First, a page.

Kin of Amritsar resident, who was shot dead in US, charge govt with indifference
Hard times have become even harder for the kin of Rajinder Sharma (45), a resident of Khandwala area, who was shot dead by a mugger in Washington three days ago, as neither the government nor any of its officials in the city have yet visited the bereaved family to take cognizance of their plight.punjab Updated: Aug 09, 2014 22:32 IST
Hard times have become even harder for the kin of Rajinder Sharma (45), a resident of Khandwala area, who was shot dead by a mugger in Washington three days ago, as neither the government nor any of its officials in the city have yet visited the bereaved family to take cognizance of their plight.
Not only is the family faced with the dilemma of bringing his body back from the US, but also of sustaining themselves now that their sole breadwinner is gone.
The aggrieved family also wants the government to intervene and urge the US government to investigate Sharma's killing thoroughly. Sharma had migrated to the US four years ago to provide succour to his family (comprising aged parents, his wife and two children) facing financial challenges. Around 12.30 am on Thursday, he was on duty at the department store when a black man accosted him and demanded cash.
He gave him the money but the man still shot him and went away. A customer who dropped in later found the body.
"Three days have passed since the incident, but none of the bureaucrats have visited us though they have offered condolences aplenty. However, what we need more at this moment is help to bring my husband's corpse back and a job to sustain ourselves," said Rajni, wife of Sharma. She averred that a representation had been sent to the officials of the district administration, but they were yet to get a favourable response.
She said that even as candle marches and rallies were being held in the US to protest against her husband's killing, it's the silence of the government that had added to the pain of the family. "It was not his time to go, but even in his death he has highlighted an important fact that Indians are not safe even in a country like the US, where security is usually very high. While US citizens are rarely assigned night shifts, a majority of people working at these shifts there are Indians and they are not safe," she averred.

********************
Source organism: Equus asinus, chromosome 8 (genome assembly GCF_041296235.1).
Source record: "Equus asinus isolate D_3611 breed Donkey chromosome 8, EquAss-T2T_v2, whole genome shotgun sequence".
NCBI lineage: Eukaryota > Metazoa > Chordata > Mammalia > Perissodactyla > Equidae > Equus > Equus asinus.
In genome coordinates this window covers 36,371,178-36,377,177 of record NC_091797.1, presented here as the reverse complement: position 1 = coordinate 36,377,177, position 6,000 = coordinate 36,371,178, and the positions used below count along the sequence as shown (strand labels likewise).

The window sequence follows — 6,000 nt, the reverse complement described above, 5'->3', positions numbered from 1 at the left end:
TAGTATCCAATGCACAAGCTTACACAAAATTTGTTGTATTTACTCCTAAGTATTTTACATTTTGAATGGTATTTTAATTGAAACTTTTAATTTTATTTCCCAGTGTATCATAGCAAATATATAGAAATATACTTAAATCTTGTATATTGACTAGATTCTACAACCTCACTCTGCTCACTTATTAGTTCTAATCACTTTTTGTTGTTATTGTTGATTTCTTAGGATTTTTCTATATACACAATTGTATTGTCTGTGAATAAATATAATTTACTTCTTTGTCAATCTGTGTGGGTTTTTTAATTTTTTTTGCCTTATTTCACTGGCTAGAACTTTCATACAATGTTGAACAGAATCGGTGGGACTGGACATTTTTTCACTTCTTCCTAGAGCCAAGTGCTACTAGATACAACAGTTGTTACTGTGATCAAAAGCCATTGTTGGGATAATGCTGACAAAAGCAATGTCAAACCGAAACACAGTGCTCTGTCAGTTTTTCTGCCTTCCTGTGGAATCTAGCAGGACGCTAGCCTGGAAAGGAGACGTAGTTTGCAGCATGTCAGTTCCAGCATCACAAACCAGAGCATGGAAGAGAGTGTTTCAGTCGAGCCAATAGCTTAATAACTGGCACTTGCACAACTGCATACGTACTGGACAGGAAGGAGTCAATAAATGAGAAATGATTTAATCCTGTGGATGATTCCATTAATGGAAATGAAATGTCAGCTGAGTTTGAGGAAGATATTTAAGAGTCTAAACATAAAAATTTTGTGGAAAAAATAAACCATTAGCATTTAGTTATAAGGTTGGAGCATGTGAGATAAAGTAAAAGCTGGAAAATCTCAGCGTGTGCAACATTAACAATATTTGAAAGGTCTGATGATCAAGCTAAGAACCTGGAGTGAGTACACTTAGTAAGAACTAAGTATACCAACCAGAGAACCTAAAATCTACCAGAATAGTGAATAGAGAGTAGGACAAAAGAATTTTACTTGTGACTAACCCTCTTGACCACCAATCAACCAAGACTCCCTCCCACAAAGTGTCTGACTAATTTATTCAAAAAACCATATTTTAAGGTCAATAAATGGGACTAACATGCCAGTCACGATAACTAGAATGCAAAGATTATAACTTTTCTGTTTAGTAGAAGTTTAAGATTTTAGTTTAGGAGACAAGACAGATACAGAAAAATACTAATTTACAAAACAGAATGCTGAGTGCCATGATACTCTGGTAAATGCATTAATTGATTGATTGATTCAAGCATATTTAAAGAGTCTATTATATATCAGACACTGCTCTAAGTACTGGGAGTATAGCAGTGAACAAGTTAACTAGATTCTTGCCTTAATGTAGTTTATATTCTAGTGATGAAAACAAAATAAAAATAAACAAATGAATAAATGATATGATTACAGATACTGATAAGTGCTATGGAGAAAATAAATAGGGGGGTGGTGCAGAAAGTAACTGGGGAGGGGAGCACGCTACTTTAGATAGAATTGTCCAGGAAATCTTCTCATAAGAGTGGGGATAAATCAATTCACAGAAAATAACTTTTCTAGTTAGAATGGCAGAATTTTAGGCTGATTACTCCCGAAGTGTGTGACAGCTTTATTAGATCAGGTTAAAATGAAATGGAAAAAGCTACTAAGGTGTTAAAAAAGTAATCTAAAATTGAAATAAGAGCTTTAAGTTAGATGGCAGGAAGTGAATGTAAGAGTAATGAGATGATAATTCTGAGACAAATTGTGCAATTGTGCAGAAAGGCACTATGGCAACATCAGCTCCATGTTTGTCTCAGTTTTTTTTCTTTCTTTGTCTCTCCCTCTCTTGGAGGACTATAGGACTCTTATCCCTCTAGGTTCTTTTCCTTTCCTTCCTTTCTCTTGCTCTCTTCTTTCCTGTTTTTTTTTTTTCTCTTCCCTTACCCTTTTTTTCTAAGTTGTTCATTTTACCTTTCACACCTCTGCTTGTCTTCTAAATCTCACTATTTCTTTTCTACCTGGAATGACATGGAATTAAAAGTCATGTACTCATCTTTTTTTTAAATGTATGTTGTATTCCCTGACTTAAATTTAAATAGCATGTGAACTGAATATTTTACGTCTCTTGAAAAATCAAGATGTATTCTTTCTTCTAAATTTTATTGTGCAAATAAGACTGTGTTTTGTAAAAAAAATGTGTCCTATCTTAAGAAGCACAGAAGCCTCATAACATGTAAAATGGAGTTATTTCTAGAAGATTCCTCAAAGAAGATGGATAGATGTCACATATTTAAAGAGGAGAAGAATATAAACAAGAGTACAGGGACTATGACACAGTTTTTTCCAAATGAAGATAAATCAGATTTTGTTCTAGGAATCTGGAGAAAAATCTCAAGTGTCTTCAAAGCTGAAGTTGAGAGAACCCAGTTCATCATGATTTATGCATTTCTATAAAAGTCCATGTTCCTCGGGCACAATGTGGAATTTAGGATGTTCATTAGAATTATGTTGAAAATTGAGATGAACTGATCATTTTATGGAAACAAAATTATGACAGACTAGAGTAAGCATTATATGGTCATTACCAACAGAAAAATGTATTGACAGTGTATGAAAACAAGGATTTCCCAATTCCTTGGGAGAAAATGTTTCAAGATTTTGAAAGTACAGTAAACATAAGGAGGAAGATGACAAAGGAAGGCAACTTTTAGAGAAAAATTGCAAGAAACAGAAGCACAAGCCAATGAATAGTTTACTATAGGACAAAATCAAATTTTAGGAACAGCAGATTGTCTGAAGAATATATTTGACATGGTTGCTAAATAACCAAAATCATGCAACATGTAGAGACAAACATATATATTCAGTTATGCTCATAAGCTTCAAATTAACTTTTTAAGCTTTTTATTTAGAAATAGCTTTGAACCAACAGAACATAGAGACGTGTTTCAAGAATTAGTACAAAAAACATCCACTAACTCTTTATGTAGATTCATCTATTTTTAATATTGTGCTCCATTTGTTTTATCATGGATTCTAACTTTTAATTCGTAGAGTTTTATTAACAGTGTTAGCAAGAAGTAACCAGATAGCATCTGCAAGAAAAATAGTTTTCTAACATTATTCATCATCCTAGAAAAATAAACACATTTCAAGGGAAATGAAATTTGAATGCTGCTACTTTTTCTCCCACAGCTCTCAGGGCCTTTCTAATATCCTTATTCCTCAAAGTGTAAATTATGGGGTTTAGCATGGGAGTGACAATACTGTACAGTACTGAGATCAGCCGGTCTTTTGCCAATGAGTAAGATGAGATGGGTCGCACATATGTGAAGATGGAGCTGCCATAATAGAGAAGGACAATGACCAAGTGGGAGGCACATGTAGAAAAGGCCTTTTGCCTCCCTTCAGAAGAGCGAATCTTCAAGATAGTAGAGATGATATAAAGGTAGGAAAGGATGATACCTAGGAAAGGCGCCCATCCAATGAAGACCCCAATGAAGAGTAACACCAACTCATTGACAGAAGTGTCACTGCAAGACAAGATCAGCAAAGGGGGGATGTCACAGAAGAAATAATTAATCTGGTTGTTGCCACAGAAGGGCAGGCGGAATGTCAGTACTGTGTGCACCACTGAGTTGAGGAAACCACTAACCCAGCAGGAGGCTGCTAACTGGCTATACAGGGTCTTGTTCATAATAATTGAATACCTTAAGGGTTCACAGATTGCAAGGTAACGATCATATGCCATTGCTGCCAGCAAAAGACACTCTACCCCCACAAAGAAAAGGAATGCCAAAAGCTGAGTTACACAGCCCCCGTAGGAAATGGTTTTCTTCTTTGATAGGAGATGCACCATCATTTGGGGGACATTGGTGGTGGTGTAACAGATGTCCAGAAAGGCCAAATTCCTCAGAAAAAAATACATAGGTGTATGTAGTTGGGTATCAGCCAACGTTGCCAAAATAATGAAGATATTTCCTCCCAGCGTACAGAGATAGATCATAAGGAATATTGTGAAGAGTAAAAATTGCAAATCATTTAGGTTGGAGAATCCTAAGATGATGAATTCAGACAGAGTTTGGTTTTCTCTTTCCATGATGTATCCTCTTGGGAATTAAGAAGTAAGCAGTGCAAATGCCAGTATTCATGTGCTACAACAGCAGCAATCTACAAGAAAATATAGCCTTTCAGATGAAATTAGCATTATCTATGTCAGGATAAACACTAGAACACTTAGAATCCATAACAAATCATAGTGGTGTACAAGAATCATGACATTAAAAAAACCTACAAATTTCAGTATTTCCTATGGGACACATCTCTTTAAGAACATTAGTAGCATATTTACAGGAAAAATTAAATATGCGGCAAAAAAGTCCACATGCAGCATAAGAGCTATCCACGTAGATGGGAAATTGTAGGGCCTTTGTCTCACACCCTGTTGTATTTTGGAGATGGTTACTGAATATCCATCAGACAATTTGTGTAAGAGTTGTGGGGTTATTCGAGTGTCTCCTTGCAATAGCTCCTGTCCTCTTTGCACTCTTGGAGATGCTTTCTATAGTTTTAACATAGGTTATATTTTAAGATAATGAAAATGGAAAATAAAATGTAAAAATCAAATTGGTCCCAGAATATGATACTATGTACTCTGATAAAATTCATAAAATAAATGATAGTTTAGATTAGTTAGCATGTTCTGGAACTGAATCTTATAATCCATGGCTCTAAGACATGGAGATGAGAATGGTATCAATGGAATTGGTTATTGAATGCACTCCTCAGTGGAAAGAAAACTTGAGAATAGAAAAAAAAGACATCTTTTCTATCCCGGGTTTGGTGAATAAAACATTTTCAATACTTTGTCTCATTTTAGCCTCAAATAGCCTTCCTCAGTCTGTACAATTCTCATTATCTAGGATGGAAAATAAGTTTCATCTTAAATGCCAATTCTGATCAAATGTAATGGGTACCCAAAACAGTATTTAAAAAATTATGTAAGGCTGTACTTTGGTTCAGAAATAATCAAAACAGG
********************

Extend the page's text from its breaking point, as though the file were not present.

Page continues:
According to Rajni, her children were very young when they last saw their father four years ago before he left for the US. "Now that he is no more, they want a last look of him. Moreover, we want to conduct his last rites as per our customs. I am completely at a loss as to how to bring my husband's body back as we are financially hard up and do not have the requisite financial resources for this," she said.
Rajni said that despite her husband's job in the US, the family's fortunes were not any better than they were four years ago. "His untimely death has brought us back to square one. We are where we were four years ago -- sans money, a decent life and now with his death even hopes of our fortunes getting better have begun to grow dimmer. I urge the government to arrange a job for me so that I can sustain my family," she said.